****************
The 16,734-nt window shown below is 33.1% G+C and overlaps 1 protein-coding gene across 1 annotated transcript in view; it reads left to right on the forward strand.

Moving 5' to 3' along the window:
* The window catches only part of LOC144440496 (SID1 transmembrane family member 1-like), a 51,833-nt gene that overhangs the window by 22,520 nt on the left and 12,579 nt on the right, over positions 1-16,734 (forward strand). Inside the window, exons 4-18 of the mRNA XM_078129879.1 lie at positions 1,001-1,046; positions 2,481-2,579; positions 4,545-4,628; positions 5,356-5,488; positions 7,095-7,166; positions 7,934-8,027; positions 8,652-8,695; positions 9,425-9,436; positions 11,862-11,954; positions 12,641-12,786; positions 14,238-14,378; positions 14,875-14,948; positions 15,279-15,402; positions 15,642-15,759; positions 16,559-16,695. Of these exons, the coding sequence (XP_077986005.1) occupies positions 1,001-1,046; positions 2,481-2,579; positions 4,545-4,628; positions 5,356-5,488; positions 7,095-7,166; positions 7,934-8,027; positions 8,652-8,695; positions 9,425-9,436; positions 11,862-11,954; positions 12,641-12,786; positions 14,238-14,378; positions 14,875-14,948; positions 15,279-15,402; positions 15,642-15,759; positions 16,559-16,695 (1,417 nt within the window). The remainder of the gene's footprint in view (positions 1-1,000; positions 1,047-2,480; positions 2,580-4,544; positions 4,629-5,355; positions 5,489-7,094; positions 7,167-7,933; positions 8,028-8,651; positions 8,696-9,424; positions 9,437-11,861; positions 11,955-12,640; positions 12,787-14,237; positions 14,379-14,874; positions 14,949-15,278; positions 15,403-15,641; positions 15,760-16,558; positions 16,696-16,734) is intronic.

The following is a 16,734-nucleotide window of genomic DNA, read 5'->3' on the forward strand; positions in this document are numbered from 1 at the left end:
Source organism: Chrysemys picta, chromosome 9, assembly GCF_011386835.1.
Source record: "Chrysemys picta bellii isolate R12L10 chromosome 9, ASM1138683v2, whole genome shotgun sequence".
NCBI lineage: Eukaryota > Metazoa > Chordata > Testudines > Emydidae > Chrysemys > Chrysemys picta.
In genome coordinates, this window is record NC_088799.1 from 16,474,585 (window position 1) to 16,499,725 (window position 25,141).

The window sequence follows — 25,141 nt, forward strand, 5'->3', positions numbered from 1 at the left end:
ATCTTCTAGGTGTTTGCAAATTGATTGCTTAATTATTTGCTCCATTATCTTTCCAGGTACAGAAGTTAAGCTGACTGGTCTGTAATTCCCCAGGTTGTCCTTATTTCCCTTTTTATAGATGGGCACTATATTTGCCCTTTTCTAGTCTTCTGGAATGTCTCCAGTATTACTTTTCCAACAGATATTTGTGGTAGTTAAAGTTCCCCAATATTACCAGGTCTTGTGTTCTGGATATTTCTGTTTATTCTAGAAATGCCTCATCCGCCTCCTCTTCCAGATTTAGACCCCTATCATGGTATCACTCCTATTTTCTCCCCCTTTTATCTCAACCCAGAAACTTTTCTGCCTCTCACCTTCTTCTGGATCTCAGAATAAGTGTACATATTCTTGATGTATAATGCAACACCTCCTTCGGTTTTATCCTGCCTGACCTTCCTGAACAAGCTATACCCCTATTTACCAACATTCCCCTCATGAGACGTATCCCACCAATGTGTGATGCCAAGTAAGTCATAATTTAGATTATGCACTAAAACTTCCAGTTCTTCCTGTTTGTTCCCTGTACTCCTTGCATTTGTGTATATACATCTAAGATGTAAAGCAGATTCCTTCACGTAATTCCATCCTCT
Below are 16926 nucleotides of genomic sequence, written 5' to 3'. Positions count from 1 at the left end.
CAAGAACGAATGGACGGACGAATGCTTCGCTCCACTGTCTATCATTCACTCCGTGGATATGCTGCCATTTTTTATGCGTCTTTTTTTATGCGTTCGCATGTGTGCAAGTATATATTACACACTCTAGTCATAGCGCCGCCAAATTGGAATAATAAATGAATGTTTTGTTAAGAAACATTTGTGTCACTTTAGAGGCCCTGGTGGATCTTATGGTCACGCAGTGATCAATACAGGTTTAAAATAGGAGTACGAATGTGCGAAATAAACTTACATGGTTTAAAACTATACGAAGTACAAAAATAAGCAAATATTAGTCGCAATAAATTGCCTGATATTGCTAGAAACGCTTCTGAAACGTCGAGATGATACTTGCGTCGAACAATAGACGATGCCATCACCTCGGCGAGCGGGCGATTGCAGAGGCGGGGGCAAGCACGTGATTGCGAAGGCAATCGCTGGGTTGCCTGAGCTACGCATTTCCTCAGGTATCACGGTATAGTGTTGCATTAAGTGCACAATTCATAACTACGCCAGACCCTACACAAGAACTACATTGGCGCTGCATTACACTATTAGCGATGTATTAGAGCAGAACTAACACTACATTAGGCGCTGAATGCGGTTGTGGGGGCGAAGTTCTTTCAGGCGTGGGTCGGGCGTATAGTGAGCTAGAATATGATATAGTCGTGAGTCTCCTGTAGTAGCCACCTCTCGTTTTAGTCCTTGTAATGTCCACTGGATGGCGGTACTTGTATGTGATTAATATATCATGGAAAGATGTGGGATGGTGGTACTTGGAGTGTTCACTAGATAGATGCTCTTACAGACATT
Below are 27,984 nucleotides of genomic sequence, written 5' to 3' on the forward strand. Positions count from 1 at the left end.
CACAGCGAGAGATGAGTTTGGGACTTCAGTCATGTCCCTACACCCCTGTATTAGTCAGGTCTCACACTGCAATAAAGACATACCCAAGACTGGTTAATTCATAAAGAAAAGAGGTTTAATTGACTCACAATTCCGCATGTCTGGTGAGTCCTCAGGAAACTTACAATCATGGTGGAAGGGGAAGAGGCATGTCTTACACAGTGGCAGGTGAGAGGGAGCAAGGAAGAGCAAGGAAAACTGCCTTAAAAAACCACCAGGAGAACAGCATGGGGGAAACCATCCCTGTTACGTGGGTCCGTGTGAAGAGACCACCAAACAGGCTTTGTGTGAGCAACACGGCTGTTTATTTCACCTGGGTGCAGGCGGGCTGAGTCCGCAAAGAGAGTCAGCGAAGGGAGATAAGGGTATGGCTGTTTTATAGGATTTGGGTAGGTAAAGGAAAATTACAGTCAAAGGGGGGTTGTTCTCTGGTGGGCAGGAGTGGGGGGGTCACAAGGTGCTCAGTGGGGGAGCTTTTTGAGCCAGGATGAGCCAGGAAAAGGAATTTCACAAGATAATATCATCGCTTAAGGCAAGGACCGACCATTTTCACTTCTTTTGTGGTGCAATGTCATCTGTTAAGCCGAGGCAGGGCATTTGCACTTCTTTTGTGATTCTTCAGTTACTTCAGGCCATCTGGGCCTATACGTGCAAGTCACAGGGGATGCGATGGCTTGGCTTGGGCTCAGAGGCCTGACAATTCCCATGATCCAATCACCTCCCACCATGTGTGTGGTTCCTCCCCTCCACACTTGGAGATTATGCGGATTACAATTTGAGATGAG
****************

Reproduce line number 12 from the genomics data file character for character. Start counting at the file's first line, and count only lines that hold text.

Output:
CAAGAACGAATGGACGGACGAATGCTTCGCTCCACTGTCTATCATTCACTCCGTGGATATGCTGCCATTTTTTATGCGTCTTTTTTTATGCGTTCGCATGTGTGCAAGTATATATTACACACTCTAGTCATAGCGCCGCCAAATTGGAATAATAAATGAATGTTTTGTTAAGAAACATTTGTGTCACTTTAGAGGCCCTGGTGGATCTTATGGTCACGCAGTGATCAATACAGGTTTAAAATAGGAGTACGAATGTGCGAAATAAACTTACATGGTTTAAAACTATACGAAGTACAAAAATAAGCAAATATTAGTCGCAATAAATTGCCTGATATTGCTAGAAACGCTTCTGAAACGTCGAGATGATACTTGCGTCGAACAATAGACGATGCCATCACCTCGGCGAGCGGGCGATTGCAGAGGCGGGGGCAAGCACGTGATTGCGAAGGCAATCGCTGGGTTGCCTGAGCTACGCATTTCCTCAGGTATCACGGTATAGTGTTGCATTAAGTGCACAATTCATAACTACGCCAGACCCTACACAAGAACTACATTGGCGCTGCATTACACTATTAGCGATGTATTAGAGCAGAACTAACACTACATTAGGCGCTGAATGCGGTTGTGGGGGCGAAGTTCTTTCAGGCGTGGGTCGGGCGTATAGTGAGCTAGAATATGATATAGTCGTGAGTCTCCTGTAGTAGCCACCTCTCGTTTTAGTCCTTGTAATGTCCACTGGATGGCGGTACTTGTATGTGATTAATATATCATGGAAAGATGTGGGATGGTGGTACTTGGAGTGTTCACTAGATAGATGCTCTTACAGACATT